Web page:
Kathleen Wynne's government has re-introduced the
proposed Great Lakes Protection Act, 2013 as
Bill 6. First introduced in June 2012, this proposal died
when the legislature was prorogued.
The Act is the result of many years of work. It would encourage
members of the Great Lakes community to collaborate to improve
water quality and protect the lakes and their shores and wetlands.
It is also intended to advance science in areas like climate
change and other stressors. An over-arching goal of the Act is to
ensure that the Great Lakes – which contain almost 20% of our
planet's fresh surface water – are "drinkable,
swimmable and fishable". It would establish a
Guardians' Council as a forum to identify priorities and
projects and share information. The Council would include
politicians, First Nations and ENGO representatives, and members of
the scientific, agriculture and business sectors.
We are encouraged that this important piece of legislation is
back on the Order Paper, and hope to see it swiftly passed. The
Great Lakes urgently need more attention and protection, and this
will be a small step in the right direction. The Act as well as
background documents and helpful links are posted on the Environmental Registry (#11-6461) for public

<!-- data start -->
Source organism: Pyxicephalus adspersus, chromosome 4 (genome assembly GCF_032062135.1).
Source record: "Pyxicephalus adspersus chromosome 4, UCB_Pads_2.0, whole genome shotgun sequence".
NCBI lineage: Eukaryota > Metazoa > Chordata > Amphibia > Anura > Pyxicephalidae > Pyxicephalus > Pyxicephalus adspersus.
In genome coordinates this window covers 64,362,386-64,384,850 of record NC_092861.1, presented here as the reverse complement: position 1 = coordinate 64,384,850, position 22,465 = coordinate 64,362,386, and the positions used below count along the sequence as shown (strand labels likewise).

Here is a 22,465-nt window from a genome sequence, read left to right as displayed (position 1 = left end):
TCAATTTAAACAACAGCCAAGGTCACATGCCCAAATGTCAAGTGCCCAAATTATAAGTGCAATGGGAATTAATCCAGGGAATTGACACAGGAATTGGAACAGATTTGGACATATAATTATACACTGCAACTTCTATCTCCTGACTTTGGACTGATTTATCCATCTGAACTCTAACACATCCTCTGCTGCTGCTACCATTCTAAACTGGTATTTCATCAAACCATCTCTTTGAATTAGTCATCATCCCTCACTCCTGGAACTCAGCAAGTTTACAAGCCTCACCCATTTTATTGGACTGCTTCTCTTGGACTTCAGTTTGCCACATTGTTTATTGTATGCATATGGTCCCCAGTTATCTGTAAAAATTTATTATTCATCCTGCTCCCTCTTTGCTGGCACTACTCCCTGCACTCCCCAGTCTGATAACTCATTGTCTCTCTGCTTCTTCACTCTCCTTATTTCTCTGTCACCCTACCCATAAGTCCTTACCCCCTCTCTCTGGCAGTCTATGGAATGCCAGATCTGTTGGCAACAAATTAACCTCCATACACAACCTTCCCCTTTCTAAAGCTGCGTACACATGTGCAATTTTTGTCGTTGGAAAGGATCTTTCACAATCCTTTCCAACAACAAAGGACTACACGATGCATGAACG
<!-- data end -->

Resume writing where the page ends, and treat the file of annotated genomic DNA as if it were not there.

consultation. Comments are due by April 26
2013. The MOE also includes comprehensive
information on protecting the Great Lakes.
The content of this article is intended to provide a general
guide to the subject matter. Specialist advice should be sought
about your specific circumstances.
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In Crombie Property Holdings Limited v McColl-Frontenac Inc. (Texaco Canada Limited), 2017 ONCA 15 (Crombie v McColl ), the Ontario Court of Appeal released an important decision regarding environmental due diligence in a real estate transaction, . . .
Last August, we reported on recent case law dealing with the difficult question of how to determine limitation periods in environmental claims. In the January 2017 Court of Appeal decision of Crombie Property Holdings Limited v. McColl-Frontenac Inc., the court overturned the trial court's decision that the case was started too late on the basis of "palpable and overriding errors".
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